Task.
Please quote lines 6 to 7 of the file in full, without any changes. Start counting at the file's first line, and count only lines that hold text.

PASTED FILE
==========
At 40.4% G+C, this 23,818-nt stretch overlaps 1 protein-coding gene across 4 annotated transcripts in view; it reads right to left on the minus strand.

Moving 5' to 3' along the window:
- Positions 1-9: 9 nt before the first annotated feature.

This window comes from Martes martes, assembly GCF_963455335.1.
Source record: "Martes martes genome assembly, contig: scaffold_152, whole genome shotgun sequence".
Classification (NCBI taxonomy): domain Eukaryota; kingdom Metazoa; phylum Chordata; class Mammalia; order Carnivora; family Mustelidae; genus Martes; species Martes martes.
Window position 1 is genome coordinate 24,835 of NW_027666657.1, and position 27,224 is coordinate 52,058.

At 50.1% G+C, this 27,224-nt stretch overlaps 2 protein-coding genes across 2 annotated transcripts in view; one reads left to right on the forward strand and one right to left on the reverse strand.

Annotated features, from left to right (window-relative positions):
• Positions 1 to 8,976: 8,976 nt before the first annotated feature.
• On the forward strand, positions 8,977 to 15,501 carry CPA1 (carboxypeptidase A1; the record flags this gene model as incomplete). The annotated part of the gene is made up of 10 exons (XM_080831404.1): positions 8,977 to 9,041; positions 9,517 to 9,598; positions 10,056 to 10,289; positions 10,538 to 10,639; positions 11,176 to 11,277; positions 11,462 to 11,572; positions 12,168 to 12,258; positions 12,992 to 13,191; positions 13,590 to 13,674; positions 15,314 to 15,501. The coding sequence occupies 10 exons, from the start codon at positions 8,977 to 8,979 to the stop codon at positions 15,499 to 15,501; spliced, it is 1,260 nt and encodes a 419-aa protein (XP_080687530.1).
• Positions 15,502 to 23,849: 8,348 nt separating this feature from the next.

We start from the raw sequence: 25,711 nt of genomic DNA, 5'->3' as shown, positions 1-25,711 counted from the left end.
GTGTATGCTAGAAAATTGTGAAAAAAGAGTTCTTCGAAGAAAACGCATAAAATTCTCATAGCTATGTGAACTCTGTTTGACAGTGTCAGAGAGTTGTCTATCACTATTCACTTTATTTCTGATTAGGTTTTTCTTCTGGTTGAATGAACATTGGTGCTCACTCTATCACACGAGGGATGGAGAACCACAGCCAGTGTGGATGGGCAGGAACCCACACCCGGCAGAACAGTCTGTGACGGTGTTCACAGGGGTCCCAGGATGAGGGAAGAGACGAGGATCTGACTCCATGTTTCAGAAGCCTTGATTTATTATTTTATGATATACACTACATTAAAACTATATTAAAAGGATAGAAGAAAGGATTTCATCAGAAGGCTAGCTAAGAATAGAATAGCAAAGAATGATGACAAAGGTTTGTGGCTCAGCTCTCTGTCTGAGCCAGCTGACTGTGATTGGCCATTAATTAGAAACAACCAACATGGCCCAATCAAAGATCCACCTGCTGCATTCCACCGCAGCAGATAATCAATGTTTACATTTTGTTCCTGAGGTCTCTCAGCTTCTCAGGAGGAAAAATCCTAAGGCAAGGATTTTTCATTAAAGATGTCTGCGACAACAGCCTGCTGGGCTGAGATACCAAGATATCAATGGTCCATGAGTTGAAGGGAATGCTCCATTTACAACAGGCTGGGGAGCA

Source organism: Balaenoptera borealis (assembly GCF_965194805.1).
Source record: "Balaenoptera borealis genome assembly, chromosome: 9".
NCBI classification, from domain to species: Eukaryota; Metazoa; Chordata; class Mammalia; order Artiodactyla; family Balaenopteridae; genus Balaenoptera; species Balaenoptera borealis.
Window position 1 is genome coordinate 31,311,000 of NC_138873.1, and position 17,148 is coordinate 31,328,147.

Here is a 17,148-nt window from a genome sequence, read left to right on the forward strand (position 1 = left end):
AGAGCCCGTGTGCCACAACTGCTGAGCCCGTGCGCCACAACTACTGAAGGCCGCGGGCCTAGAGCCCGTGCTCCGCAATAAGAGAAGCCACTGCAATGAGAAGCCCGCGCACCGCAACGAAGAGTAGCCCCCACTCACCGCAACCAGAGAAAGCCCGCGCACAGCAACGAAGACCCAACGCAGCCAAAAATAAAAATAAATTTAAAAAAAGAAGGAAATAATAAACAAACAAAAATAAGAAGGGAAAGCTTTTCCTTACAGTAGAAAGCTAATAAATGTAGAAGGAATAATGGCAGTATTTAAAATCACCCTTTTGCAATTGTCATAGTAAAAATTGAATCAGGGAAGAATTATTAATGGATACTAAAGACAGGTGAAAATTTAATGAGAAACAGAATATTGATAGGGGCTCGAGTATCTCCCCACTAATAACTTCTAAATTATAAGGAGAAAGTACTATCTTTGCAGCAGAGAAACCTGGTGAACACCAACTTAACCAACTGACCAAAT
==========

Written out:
Classification (NCBI taxonomy): domain Eukaryota; kingdom Metazoa; phylum Chordata; class Mammalia; order Carnivora; family Mustelidae; genus Martes; species Martes martes.
Window position 1 is genome coordinate 24,835 of NW_027666657.1, and position 27,224 is coordinate 52,058.